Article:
Why Have We Not Yet Developed Better Robots? | Ken Goldberg | TED – Video

Why Have We Not Yet Developed Better Robots? | Ken Goldberg | TED – Video

In his TED talk, Ken Goldberg addresses the question many of us have wondered about: why don’t we have better robots yet? As a robotics researcher at UC Berkeley for the past 30 years, Goldberg sheds light on the challenges that have prevented us from having the futuristic robots we see in movies and TV shows.

Goldberg explains that robots face a fundamental issue called Moravec’s paradox, where what is easy for humans, like picking up objects and stacking blocks, is incredibly difficult for robots. He delves into the hardware and software limitations that make tasks like grasping arbitrary objects a grand challenge in the field of robotics.

Despite the obstacles, Goldberg and his team have made significant progress in developing robots that can perform specific tasks, such as sorting packages in e-commerce warehouses. With advancements in AI and deep learning, they have created robots that can train themselves to grasp objects effectively.

While we may still be waiting for the perfect home robot, Goldberg assures us that progress is being made and encourages us to be patient. As robots continue to evolve, they will eventually be able to perform tasks that we can’t or don’t want to do.

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Video Transcript

I have a feeling most people in this room would like to have a robot at home. It’d be nice to be able to do the chores and take care of things. Where are these robots? What’s taking so long? I mean, we have our tricorders, and we have satellites. We have laser beams.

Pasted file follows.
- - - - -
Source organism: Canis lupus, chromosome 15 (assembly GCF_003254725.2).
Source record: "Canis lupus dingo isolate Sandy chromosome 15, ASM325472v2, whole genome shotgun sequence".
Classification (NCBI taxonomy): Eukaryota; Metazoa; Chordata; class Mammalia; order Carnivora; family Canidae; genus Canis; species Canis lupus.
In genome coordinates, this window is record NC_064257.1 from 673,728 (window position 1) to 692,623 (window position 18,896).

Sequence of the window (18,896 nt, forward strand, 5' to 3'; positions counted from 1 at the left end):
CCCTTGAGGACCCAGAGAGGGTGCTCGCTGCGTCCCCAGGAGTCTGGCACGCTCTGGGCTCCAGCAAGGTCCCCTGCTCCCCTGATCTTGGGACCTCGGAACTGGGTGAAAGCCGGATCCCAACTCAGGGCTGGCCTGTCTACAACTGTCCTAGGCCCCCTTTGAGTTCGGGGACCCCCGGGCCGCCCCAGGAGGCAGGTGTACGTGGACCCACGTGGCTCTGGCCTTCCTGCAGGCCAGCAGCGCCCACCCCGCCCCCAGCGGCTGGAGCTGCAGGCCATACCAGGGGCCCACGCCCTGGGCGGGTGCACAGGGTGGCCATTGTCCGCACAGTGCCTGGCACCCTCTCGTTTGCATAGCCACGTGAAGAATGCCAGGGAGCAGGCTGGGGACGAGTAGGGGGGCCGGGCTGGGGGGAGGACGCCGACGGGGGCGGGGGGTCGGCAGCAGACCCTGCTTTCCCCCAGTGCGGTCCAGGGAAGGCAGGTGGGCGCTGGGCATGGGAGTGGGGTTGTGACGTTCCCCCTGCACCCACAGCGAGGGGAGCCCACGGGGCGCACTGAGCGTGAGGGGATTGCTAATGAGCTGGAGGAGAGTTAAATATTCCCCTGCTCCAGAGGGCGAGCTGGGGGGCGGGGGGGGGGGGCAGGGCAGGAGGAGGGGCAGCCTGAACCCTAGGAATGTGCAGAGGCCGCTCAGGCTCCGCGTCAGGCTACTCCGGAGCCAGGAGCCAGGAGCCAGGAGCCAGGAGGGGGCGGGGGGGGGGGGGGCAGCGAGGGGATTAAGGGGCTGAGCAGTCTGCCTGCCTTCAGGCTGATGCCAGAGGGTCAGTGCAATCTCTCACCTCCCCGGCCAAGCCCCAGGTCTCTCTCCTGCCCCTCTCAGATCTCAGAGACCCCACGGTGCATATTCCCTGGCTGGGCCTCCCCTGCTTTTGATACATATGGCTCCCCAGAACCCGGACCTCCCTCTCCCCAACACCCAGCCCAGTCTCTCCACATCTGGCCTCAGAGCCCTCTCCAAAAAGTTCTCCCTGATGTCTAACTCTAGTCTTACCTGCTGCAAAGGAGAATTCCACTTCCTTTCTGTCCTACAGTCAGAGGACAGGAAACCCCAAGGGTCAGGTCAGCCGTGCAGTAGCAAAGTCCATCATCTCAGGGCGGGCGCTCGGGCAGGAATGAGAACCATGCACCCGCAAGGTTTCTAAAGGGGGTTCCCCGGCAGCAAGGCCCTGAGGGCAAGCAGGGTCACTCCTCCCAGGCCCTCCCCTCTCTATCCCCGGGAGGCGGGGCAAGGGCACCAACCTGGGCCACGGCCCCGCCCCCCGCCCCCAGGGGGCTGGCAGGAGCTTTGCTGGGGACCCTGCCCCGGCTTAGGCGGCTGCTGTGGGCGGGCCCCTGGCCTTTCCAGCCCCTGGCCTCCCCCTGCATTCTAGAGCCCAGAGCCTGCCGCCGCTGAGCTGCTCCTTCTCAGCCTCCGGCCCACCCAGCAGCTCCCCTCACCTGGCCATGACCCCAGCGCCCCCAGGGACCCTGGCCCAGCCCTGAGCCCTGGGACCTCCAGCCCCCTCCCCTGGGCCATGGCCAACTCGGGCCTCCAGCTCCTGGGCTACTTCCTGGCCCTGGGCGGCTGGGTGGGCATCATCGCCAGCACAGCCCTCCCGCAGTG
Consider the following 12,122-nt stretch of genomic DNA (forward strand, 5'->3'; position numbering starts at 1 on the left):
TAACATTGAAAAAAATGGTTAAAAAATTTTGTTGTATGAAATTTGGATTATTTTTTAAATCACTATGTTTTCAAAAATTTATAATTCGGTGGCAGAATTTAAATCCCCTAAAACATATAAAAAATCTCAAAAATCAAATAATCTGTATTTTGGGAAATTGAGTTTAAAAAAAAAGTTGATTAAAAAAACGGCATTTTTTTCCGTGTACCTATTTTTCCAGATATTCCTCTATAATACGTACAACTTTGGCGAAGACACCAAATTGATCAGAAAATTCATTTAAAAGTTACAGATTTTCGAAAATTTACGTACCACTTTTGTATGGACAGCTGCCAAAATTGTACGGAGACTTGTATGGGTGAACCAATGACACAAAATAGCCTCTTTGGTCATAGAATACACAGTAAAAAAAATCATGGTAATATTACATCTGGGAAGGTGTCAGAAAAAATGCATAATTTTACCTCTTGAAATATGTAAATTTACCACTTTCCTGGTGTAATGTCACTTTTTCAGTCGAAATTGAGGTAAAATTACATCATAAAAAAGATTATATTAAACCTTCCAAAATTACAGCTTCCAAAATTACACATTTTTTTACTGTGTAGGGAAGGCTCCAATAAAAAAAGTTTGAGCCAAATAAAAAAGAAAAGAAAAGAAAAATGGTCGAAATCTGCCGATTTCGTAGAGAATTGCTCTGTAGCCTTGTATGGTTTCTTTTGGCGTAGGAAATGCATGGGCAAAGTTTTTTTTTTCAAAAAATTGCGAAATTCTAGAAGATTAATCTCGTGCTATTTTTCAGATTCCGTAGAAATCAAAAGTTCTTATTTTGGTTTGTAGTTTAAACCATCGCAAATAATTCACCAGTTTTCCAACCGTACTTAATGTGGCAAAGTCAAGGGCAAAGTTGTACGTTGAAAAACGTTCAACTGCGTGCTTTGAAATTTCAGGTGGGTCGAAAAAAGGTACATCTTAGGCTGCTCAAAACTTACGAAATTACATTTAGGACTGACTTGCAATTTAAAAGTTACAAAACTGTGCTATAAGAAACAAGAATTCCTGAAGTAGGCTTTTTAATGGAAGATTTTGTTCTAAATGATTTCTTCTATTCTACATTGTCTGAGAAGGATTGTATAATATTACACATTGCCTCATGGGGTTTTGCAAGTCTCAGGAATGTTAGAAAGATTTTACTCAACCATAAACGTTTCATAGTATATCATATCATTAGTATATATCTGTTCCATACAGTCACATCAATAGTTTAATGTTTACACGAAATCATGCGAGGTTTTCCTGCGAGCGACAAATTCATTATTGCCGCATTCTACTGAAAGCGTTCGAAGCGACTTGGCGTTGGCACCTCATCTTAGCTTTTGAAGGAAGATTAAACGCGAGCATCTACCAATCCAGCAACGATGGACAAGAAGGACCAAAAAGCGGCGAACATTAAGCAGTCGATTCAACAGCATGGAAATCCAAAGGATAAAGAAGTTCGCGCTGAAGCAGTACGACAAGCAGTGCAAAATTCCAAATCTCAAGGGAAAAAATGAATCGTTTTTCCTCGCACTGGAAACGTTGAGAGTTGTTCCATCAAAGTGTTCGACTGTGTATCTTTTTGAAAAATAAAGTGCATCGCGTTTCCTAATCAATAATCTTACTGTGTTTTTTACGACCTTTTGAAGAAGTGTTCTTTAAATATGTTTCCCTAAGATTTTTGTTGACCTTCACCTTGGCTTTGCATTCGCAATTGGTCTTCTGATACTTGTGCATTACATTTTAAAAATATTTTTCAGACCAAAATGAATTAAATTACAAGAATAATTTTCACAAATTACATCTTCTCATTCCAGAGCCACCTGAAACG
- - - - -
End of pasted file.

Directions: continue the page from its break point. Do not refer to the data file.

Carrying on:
But where are the robots? I mean, OK, wait, we do have some robots in our home, but, not really doing anything that exciting, OK? Now I’ve been doing research at UC Berkeley for 30 years with my students on robots, and in the next 10 minutes, I’m going to try to explain the gap between fiction and reality. Now we’ve seen images like this, right? These are real robots. They’re pretty amazing.

But those of us who work in the field, well, the reality is more like this. That’s 99 out of 100 times, that’s what happens. And in the field, there’s something that explains this that we call Moravec’s paradox. And that is, what’s easy for robots, like being able to pick up a large object, large, heavy object, is hard for humans. But what’s easy for humans,

Like being able to pick up some blocks and stack them, well, it turns out that is very hard for robots. And this is a persistent problem. So the ability to grasp arbitrary objects is a grand challenge for my field. Now by the way, I was a very klutzy kid. I would drop things. Any time someone would throw me a ball, I would drop it. I was the last kid to get picked on a basketball team. I’m still pretty klutzy, actually, but I have spent my entire career studying how to make robots less clumsy. Now let’s start with the hardware.

So the hands. Now this is a robot hand, a particular type of hand. It’s a lot like our hand. And it has a lot of motors, a lot of tendons and cables as you can see. So it’s unfortunately not very reliable. It’s also very heavy and very expensive.

So I’m in favor of very simple hands, like this. So this has just two fingers. It’s known as a parallel jaw gripper. So it’s very simple. It’s lightweight and reliable and it’s very inexpensive. And if you’re doubting that simple hands can be effective,

Look at this video where you can see that two very simple grippers, these are being operated, by the way, by humans who are controlling the grippers like a puppet. But very simple grippers are capable of doing very complex things. Now actually in industry,

There’s even a simpler robot gripper, and that’s the suction cup. And that only makes a single point of contact. So again, simplicity is very helpful in our field. Now let’s talk about the software. This is where it gets really, really difficult because of a fundamental issue, which is uncertainty.